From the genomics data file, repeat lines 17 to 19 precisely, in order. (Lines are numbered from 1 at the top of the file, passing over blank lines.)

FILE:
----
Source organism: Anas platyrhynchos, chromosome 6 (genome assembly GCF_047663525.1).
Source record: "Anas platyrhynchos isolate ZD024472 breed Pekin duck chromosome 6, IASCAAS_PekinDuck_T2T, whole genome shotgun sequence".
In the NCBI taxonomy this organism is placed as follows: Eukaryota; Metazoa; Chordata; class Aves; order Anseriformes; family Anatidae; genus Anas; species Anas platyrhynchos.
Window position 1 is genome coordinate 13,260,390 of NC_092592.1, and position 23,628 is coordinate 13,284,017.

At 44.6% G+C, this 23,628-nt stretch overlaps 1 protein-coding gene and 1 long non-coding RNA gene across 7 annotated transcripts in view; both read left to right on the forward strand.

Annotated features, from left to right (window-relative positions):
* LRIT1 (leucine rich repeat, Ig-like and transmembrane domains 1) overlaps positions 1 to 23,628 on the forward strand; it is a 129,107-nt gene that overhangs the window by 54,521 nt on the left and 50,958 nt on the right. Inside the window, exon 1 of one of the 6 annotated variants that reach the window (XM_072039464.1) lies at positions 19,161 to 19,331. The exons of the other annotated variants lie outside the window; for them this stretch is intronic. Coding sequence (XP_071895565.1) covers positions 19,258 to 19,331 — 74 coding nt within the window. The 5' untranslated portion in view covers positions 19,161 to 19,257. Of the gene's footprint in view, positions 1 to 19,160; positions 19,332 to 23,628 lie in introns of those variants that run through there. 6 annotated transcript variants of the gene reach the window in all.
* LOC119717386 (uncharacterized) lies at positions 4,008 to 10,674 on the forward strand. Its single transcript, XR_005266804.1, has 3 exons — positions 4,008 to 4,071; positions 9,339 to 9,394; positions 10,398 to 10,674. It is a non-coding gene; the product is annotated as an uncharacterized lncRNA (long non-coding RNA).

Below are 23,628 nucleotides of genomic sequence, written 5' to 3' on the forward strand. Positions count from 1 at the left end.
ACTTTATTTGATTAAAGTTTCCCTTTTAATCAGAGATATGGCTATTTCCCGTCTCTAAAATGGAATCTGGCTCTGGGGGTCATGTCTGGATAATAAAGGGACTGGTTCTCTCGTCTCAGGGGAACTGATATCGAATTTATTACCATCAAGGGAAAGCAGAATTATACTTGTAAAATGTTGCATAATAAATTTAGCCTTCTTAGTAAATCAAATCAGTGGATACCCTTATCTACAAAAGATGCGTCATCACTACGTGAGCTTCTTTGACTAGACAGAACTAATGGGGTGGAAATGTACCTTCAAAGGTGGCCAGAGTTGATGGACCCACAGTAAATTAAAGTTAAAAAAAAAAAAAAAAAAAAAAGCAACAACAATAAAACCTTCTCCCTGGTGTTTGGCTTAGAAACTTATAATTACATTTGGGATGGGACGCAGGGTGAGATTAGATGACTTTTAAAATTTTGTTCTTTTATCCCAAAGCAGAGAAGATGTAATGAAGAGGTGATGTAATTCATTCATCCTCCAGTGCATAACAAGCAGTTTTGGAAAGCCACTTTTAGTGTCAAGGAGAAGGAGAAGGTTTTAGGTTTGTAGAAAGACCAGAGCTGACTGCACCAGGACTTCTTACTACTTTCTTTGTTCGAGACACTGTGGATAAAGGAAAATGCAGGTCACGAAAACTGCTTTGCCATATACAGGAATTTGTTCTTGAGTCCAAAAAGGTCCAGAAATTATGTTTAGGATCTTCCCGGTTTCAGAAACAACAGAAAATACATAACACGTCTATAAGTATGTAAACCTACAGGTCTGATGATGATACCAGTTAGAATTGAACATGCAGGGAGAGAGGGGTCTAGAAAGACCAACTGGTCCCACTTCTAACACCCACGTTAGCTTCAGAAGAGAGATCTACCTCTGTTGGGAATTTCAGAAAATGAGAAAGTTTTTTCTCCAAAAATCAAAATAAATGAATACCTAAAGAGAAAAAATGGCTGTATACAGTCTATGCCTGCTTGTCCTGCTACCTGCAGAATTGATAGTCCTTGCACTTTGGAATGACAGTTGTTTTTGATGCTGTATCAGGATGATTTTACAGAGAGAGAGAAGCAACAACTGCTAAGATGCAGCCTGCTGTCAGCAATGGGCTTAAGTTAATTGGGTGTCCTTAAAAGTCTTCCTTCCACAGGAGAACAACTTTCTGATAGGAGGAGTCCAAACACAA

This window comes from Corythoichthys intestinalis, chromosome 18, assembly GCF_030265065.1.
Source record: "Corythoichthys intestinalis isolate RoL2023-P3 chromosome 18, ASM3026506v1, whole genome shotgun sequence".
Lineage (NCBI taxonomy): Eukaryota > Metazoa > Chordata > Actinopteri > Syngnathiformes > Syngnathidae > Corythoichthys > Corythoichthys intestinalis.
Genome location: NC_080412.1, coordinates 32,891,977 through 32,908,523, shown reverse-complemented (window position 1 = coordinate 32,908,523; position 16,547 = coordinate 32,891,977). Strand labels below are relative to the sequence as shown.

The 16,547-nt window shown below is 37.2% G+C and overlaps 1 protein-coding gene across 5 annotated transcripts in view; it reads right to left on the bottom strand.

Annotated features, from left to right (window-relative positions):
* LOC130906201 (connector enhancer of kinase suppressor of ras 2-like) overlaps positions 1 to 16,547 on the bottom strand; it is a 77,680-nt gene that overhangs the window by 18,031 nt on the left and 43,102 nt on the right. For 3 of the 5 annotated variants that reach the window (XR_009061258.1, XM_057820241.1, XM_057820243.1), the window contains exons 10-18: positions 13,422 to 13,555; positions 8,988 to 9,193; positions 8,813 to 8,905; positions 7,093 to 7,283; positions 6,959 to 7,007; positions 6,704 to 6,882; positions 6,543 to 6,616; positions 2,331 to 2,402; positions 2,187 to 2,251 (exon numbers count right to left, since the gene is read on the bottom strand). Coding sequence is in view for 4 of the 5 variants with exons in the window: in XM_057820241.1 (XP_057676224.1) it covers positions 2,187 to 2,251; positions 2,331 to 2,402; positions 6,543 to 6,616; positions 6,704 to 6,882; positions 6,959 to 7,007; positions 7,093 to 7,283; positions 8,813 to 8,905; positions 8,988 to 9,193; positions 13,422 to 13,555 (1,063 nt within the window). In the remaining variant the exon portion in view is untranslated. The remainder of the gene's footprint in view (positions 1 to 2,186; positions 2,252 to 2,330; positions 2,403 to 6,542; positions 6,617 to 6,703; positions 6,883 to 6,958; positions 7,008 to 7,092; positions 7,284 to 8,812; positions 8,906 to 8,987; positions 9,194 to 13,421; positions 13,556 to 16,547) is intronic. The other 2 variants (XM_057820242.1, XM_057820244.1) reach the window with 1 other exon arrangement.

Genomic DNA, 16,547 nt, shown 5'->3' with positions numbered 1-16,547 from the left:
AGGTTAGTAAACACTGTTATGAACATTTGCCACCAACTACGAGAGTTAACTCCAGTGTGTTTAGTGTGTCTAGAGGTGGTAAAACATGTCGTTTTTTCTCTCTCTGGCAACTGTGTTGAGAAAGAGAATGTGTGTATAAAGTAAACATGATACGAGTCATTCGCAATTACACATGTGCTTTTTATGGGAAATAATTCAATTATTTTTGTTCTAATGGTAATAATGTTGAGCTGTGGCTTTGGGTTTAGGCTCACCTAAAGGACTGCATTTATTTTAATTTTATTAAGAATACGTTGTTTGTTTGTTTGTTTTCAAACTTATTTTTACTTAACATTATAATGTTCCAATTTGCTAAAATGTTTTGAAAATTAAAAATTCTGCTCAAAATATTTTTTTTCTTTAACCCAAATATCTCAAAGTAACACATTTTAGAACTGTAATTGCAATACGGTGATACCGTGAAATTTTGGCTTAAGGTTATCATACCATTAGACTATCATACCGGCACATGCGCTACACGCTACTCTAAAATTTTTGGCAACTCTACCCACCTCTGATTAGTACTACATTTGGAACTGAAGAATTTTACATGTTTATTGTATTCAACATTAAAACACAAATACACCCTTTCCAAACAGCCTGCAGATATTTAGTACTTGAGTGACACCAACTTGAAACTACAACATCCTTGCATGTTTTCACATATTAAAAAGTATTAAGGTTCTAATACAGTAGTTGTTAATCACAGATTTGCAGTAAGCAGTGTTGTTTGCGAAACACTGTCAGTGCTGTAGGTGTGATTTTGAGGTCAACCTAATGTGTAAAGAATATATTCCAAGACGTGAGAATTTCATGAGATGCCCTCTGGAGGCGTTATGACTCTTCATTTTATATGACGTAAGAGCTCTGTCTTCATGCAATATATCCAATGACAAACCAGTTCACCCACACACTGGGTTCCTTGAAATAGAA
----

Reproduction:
* LOC130906201 (connector enhancer of kinase suppressor of ras 2-like) overlaps positions 1 to 16,547 on the bottom strand; it is a 77,680-nt gene that overhangs the window by 18,031 nt on the left and 43,102 nt on the right. For 3 of the 5 annotated variants that reach the window (XR_009061258.1, XM_057820241.1, XM_057820243.1), the window contains exons 10-18: positions 13,422 to 13,555; positions 8,988 to 9,193; positions 8,813 to 8,905; positions 7,093 to 7,283; positions 6,959 to 7,007; positions 6,704 to 6,882; positions 6,543 to 6,616; positions 2,331 to 2,402; positions 2,187 to 2,251 (exon numbers count right to left, since the gene is read on the bottom strand). Coding sequence is in view for 4 of the 5 variants with exons in the window: in XM_057820241.1 (XP_057676224.1) it covers positions 2,187 to 2,251; positions 2,331 to 2,402; positions 6,543 to 6,616; positions 6,704 to 6,882; positions 6,959 to 7,007; positions 7,093 to 7,283; positions 8,813 to 8,905; positions 8,988 to 9,193; positions 13,422 to 13,555 (1,063 nt within the window). In the remaining variant the exon portion in view is untranslated. The remainder of the gene's footprint in view (positions 1 to 2,186; positions 2,252 to 2,330; positions 2,403 to 6,542; positions 6,617 to 6,703; positions 6,883 to 6,958; positions 7,008 to 7,092; positions 7,284 to 8,812; positions 8,906 to 8,987; positions 9,194 to 13,421; positions 13,556 to 16,547) is intronic. The other 2 variants (XM_057820242.1, XM_057820244.1) reach the window with 1 other exon arrangement.

Genomic DNA, 16,547 nt, shown 5'->3' with positions numbered 1-16,547 from the left:
AGGTTAGTAAACACTGTTATGAACATTTGCCACCAACTACGAGAGTTAACTCCAGTGTGTTTAGTGTGTCTAGAGGTGGTAAAACATGTCGTTTTTTCTCTCTCTGGCAACTGTGTTGAGAAAGAGAATGTGTGTATAAAGTAAACATGATACGAGTCATTCGCAATTACACATGTGCTTTTTATGGGAAATAATTCAATTATTTTTGTTCTAATGGTAATAATGTTGAGCTGTGGCTTTGGGTTTAGGCTCACCTAAAGGACTGCATTTATTTTAATTTTATTAAGAATACGTTGTTTGTTTGTTTGTTTTCAAACTTATTTTTACTTAACATTATAATGTTCCAATTTGCTAAAATGTTTTGAAAATTAAAAATTCTGCTCAAAATATTTTTTTTCTTTAACCCAAATATCTCAAAGTAACACATTTTAGAACTGTAATTGCAATACGGTGATACCGTGAAATTTTGGCTTAAGGTTATCATACCATTAGACTATCATACCGGCACATGCGCTACACGCTACTCTAAAATTTTTGGCAACTCTACCCACCTCTGATTAGTACTACATTTGGAACTGAAGAATTTTACATGTTTATTGTATTCAACATTAAAACACAAATACACCCTTTCCAAACAGCCTGCAGATATTTAGTACTTGAGTGACACCAACTTGAAACTACAACATCCTTGCATGTTTTCACATATTAAAAAGTATTAAGGTTCTAATACAGTAGTTGTTAATCACAGATTTGCAGTAAGCAGTGTTGTTTGCGAAACACTGTCAGTGCTGTAGGTGTGATTTTGAGGTCAACCTAATGTGTAAAGAATATATTCCAAGACGTGAGAATTTCATGAGATGCCCTCTGGAGGCGTTATGACTCTTCATTTTATATGACGTAAGAGCTCTGTCTTCATGCAATATATCCAATGACAAACCAGTTCACCCACACACTGGGTTCCTTGAAATAGAA